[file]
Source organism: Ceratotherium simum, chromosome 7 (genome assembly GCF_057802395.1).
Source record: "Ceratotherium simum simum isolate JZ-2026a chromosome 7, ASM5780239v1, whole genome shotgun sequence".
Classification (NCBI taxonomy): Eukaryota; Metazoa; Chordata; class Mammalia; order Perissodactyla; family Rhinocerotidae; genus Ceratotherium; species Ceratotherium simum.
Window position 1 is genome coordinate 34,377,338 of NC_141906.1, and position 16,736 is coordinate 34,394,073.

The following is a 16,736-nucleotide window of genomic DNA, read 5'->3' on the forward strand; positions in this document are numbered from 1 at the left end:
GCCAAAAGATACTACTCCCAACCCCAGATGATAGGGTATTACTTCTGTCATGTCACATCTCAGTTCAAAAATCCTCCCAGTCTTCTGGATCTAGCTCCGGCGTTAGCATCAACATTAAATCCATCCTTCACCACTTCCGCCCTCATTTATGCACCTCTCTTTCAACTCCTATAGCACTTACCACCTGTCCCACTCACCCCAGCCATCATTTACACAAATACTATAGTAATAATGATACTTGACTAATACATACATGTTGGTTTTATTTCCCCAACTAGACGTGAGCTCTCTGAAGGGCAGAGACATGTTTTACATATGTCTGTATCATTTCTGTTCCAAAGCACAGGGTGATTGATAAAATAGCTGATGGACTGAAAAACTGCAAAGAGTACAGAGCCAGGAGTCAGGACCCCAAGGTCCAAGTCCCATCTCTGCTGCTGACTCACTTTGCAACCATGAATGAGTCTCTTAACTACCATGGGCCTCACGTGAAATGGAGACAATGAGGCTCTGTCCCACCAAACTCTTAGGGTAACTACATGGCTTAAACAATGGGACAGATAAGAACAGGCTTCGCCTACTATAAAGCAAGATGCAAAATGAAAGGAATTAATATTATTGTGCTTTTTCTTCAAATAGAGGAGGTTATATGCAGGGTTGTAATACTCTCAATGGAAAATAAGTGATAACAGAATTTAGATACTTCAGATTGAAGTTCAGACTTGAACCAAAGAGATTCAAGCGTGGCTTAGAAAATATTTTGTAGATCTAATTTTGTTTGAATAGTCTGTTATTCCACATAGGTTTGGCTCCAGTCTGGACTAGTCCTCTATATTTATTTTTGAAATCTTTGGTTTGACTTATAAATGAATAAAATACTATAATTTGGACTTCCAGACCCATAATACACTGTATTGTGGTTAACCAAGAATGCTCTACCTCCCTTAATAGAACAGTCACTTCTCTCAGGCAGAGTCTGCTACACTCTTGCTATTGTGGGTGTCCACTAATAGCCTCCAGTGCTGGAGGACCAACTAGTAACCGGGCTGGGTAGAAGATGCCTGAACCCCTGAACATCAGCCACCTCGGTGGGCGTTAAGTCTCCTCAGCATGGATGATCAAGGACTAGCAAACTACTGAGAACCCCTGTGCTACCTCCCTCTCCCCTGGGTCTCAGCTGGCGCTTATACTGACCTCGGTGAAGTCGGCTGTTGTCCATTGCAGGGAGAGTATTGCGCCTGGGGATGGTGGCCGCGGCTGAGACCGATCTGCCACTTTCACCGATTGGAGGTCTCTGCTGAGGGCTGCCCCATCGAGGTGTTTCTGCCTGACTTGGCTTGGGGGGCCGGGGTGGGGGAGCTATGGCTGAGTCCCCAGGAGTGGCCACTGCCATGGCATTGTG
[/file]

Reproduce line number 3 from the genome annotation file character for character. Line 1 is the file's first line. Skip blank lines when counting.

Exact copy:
Classification (NCBI taxonomy): Eukaryota; Metazoa; Chordata; class Mammalia; order Perissodactyla; family Rhinocerotidae; genus Ceratotherium; species Ceratotherium simum.